Fort Lauderdale has a lovely beach. Blue waters, and probably the warmest part of the ocean that we've touched since we moved to the US. Day two of our trip started early. We drove down to Key Largo and got lost a few times, but made it on time for the afternoon snorkeling trip.

Neither of us had been snorkeling before, so we were really looking forward to it. bluesmuse had also never been swimming in the sea before, but she adapted to it much better than I did. She seems to be quite at ease with all the sports we've tried out here, while I have quite a bit of trouble. I had a hard time remembering to breathe through my mouth instead of my nose. We did get a few pictures on an underwater camera, but the roll isn't done yet, so I haven't had them developed.

Day three was bluesmuse's birthday, and we'd planned on spending it just sitting around on the beach, but we saw a tour bus for the Everglades, so decided to take that. The driver got us to the everglades and onto an airboat. The airboat took us around the canals and we saw a lot of water birds and alligators. Then, the boat broke down and we started drifting. The driver called for a maintenance crew, but the call went through to voice mail. The passengers on the boat remained fairly cheerful though, cracking jokes about everything.

Eventually the repair crew got to us and had us ready in about five minutes. We then headed out to find some more gators before returning to the city. That night we had dinner at the Oasis Café with a great view of the ocean, and tables mounted on swings.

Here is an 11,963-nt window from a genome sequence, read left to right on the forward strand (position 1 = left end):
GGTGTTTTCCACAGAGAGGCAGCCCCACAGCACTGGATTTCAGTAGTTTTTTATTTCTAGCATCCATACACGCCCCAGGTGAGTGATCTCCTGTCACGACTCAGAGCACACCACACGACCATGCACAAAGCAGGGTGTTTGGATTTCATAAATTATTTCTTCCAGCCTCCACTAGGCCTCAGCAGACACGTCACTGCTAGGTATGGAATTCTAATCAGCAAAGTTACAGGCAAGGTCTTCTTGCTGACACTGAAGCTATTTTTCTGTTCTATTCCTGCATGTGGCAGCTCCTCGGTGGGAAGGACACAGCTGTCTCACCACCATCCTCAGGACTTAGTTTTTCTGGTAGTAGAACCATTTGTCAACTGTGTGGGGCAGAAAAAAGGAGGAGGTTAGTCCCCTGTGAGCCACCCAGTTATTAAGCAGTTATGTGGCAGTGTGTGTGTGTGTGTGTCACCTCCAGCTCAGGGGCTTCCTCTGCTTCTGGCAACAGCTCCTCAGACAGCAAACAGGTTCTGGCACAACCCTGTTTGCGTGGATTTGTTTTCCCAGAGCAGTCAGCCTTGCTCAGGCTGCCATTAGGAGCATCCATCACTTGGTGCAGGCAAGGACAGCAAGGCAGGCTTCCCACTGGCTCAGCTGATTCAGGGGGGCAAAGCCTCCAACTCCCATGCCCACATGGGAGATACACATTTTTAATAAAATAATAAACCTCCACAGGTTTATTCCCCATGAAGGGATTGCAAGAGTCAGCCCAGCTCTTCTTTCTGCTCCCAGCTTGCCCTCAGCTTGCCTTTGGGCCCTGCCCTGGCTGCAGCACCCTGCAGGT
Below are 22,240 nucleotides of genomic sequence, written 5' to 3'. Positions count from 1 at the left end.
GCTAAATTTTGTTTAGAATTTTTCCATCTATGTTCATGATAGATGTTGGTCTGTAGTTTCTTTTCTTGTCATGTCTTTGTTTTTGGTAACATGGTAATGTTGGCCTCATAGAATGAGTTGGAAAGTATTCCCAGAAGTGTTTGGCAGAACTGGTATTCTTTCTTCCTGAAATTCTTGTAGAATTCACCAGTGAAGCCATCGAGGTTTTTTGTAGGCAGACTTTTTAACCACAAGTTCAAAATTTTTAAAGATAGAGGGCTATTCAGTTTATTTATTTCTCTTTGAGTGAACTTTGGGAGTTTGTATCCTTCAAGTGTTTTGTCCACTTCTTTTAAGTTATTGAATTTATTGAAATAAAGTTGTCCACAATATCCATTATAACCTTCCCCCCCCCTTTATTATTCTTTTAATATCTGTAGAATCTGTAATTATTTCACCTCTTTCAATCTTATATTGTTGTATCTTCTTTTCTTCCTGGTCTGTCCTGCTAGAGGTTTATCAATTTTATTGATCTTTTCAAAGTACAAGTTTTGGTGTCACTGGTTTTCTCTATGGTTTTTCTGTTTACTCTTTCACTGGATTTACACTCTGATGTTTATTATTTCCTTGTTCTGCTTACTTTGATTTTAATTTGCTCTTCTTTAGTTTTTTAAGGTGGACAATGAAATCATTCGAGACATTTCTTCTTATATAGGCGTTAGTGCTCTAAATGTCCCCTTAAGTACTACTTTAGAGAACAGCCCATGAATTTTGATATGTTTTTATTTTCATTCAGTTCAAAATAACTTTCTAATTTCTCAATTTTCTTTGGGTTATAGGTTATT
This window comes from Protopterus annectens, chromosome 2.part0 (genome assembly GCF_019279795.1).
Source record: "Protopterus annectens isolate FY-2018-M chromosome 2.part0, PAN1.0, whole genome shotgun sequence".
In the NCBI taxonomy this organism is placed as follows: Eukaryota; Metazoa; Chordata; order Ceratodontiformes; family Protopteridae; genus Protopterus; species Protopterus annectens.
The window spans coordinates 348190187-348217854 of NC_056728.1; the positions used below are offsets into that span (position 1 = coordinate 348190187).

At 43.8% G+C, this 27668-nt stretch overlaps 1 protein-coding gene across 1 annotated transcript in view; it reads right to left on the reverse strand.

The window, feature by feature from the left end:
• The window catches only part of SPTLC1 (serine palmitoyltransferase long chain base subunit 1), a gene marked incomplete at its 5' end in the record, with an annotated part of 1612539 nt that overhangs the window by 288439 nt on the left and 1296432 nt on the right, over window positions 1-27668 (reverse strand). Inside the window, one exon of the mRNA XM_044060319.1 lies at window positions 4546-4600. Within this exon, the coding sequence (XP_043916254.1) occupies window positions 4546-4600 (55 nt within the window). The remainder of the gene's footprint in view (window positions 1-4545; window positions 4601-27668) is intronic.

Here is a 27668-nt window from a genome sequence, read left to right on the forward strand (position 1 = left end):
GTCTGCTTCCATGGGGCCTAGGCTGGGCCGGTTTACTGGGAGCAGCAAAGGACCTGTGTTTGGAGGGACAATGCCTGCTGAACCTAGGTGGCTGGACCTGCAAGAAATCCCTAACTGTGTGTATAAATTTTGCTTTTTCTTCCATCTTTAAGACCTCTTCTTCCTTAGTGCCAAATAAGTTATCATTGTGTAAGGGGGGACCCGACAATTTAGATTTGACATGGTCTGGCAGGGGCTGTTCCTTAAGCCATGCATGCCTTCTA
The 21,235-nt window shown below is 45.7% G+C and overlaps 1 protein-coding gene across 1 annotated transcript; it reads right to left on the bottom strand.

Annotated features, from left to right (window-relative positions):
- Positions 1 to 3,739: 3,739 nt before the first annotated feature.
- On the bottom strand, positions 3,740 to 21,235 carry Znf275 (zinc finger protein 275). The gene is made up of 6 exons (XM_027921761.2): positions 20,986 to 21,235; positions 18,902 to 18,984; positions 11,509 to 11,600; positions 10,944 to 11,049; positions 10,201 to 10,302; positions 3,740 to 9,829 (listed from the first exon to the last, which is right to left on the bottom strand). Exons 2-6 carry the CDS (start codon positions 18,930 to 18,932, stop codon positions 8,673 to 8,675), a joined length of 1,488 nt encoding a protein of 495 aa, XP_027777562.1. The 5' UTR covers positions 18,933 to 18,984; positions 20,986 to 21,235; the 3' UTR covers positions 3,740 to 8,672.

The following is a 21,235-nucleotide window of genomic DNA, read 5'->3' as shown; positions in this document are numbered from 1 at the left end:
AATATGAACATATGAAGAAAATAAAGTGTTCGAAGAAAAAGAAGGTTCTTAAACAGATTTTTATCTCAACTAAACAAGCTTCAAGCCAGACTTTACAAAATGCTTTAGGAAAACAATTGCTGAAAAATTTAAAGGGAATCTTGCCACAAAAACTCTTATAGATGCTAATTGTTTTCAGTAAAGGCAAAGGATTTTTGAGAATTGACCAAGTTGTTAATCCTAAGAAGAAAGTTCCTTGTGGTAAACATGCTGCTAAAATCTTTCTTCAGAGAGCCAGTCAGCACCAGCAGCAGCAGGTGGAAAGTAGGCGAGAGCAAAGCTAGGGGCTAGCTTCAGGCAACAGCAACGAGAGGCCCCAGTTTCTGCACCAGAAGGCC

We then rushed off to the airport to catch our flight back to Boston.

Incidentally, even though we've been travelling so much in the last year, this was the first trip when we actually took the same flight.

We got back to Boston post midnight and it was frozen. There had been a snowstorm in the days that we were in Florida, and we were glad to have missed it. There was no time to relax though. I had to unpack and repack as soon as we got in for my flight to Montreal in the morning.

I got to the airport at what I thought was the right time, but apparently I was looking at the wrong airline. My American Airlines flight was leaving just as I reached the airport. The flight was heading to New York where I'd have to change to another flight for Montreal. Instead, I managed to get onto an Air Canada flight heading directly to Montreal. Interestingly, Air Canada has their own terminal at Boston Logan airport, from where flights to all destinations in Canada depart. It has three gates.

Montreal was also frozen when I got there, but not terribly cold. The airport is quite confusing, and there's a lot of walking to be done before you get to immigration. Immigration is fairly straightforward though, but it's where I realised that I can no longer understand spoken French.

I made my way out, and got a bus heading downtown to the Hilton Bonaventure. The PHP Quebec conference was at this hotel, and they'd gotten me a room there as well.

The conference went well. There was absolutely no time to stop and look around though. Once the day time talks were done, we'd all just follow the organisers to some place in the evenings for dinner, and get back to the hotel dead tired and just crash. The hotel also had an outdoor heated pool surrounded by snow, but I wasn't brave enough to try it.

On the morning of the 7th, I headed back to San Francisco, and got here to find the sun once again.

Was back at work on Monday, and the race to finish Q1 tasks was on again. I'm happy to say that I only had to do one all-nighter this quarter and that was mainly so that I'd be free to have some fun at hack day.

Hack day was this last Thursday and Friday, and I wrote a little game that uses various Y! properties. Will see if this is something that can be put up on my personal web server.